BALTIMORE -- Talk about a bad omen. Red Sox left-hander Eduardo Rodriguez fell to the ground in the bullpen during a warmup pitch on Thursday night, and went on to have his worst outing of the season in a 7-5 loss to the Orioles.
Was there cause and effect?
"I don't know if that caused the seven runs, but he slipped on the mound in the bullpen and he fell down," said Red Sox catcher Christian Vazquez.
Rodriguez fell on his front side, and was crouched over for a bit, before getting back up and informing the Red Sox he was fine to pitch.
But the end result was not fine.
For the first time this season, the lefty got belted around, tying a career high by allowing four home runs. Over 5 2/3 innings, Rodriguez (4-2, 3.54 ERA) allowed eight hits and seven runs while walking none and striking out six.
Just like that, his string of seven straight quality starts came to a halt.
As for the fall, Rodriguez isn't quite sure what happened.
"I don't know if I can tell you. I just threw a pitch and my foot got in a bad position and I went down. But nothing crazy," Rodriguez said. "I just landed a bit different, and that's it."
Rodriguez has had right knee issues over the past couple of years, which is why the fall was more of a red flag than it would be for other pitchers. But the lefty wasn't looking for an excuse.
"Those guys when you miss, that's what happens," Rodriguez said. "They were making good contact and hitting homers. I just missed my pitches. Too much in the strike zone."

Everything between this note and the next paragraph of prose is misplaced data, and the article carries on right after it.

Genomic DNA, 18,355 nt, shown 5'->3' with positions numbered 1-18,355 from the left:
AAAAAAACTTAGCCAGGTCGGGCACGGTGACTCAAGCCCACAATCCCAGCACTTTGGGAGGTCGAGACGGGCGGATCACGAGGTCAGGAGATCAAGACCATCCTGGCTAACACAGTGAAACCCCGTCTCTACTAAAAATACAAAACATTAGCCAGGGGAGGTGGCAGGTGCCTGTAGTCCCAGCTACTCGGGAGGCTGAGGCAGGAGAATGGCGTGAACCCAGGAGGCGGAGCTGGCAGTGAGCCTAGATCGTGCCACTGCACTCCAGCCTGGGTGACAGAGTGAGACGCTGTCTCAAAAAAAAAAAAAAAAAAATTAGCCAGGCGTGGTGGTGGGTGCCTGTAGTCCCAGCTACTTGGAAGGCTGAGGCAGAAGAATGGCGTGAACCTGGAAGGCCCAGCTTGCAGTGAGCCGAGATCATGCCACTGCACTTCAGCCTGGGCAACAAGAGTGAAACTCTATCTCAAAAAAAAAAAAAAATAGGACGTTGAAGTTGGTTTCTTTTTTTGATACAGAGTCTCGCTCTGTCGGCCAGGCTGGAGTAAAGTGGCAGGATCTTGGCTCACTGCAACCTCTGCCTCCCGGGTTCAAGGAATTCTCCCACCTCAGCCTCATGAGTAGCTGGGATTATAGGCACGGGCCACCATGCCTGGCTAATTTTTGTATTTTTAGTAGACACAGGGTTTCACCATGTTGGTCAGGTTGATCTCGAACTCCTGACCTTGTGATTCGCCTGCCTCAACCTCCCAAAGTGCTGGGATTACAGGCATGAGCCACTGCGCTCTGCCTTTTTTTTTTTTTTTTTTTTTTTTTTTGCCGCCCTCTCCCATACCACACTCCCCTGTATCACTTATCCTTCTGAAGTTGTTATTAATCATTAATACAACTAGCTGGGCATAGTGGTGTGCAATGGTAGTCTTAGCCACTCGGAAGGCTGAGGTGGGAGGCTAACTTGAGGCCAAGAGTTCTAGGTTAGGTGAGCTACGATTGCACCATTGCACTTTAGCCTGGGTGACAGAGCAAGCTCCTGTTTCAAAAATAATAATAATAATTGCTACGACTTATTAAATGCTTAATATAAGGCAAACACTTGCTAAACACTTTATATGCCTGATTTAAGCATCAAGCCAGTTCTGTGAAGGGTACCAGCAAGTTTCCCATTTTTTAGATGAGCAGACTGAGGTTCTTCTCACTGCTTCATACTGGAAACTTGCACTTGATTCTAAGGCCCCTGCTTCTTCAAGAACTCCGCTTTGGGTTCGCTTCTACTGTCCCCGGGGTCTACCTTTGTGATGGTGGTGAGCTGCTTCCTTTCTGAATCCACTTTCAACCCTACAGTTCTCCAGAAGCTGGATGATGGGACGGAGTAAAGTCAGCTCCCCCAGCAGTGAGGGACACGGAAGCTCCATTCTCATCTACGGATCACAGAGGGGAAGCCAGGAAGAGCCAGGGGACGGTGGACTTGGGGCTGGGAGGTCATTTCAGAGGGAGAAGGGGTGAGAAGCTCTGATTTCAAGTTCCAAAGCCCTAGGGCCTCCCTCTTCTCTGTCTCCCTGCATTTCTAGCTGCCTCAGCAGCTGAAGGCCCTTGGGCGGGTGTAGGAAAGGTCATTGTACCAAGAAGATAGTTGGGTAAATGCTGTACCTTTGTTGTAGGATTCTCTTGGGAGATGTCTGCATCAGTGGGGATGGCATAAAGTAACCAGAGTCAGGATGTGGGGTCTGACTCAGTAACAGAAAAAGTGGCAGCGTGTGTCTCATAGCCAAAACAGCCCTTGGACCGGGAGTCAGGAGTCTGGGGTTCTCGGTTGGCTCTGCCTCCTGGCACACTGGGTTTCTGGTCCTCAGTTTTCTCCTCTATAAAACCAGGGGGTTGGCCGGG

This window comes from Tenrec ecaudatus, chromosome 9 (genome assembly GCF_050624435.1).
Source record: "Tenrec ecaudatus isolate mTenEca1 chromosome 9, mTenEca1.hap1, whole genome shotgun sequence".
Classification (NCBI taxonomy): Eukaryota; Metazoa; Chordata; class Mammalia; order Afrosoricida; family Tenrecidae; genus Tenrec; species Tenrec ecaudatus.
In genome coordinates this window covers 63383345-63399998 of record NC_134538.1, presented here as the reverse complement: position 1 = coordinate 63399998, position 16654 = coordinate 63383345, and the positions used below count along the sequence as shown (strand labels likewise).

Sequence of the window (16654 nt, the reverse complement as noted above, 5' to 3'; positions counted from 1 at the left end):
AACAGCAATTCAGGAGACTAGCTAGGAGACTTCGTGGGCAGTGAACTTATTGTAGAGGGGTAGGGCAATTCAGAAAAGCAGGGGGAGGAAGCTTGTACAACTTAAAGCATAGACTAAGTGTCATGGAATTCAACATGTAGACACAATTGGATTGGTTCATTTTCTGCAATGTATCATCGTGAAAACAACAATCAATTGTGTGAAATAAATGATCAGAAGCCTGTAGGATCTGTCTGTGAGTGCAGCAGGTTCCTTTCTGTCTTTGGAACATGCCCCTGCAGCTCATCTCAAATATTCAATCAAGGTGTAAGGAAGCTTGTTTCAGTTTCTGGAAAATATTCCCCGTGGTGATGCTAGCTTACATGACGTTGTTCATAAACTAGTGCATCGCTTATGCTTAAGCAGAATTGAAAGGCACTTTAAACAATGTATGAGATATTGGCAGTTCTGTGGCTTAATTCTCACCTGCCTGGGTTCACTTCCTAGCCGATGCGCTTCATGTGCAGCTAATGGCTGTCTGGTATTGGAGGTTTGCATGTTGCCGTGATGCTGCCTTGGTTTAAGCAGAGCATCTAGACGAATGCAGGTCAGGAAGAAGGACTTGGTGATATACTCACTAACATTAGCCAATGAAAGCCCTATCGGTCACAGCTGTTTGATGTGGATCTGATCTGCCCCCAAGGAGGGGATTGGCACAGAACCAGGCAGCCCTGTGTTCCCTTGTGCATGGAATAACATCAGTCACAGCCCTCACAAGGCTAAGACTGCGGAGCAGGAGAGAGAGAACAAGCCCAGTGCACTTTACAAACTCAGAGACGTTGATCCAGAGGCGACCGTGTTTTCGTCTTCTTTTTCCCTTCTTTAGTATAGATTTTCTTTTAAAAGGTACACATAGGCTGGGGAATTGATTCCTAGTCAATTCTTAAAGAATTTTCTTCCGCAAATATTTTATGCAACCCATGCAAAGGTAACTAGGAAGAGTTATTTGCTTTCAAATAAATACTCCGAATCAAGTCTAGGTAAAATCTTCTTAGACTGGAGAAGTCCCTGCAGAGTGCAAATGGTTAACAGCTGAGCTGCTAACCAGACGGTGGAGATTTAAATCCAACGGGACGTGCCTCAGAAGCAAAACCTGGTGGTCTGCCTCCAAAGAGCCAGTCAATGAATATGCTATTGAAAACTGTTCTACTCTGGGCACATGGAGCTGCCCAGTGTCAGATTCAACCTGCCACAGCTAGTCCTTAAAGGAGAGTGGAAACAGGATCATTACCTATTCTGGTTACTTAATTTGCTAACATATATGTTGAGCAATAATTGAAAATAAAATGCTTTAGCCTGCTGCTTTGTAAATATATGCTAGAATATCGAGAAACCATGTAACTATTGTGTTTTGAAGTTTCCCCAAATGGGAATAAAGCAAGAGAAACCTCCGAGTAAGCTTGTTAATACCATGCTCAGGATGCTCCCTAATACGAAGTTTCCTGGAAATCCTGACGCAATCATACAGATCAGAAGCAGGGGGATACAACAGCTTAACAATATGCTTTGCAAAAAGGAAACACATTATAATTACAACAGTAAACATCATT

Red Sox manager John Farrell felt comfortable sending his starting pitcher to the mound after a discussion in the dugout.
"I know we checked with him when he came in, checked with him in between every single inning, wasn't complaining of anything and we continued on," said Farrell. "Unfortunately the bottom line was what it was -- a big sixth inning on their part."
During Rodriguez's seven-start hot streak (4-0, 2.25 ERA) that preceded Thursday's start, he had been pinpoint and powerful. His velocity readings were on par in this one, but his pitches were catching too much plate.
"Middle, up in the zone. That's not him," said Vazquez.
The Orioles noticed, and they feasted.
"Yeah, I don't know if we caught [a break]," said Orioles manager Buck Showalter. "This guy has one of the top 10 ERAs in the American League, which makes it baseball for me. We saw the thing before the game down in the bullpen, so I don't know if we caught him at full strength. But he was still pretty good. The mistakes he did make, our guys put a good swing on it for them to leave the park."
Provided there are no after-effects from Thursday's fall, Rodriguez should make his next start at Yankee Stadium on Wednesday.
In past years, subpar outings tended to snowball for Rodriguez. But the Red Sox think he has matured past that point this year.
"I think he knows more about himself personally as a pitcher," said Farrell. "That's where we've seen the biggest strides in Eddy's progression this year. In this game, it's always good to have a short memory, and yet to go back and execute the quality locations."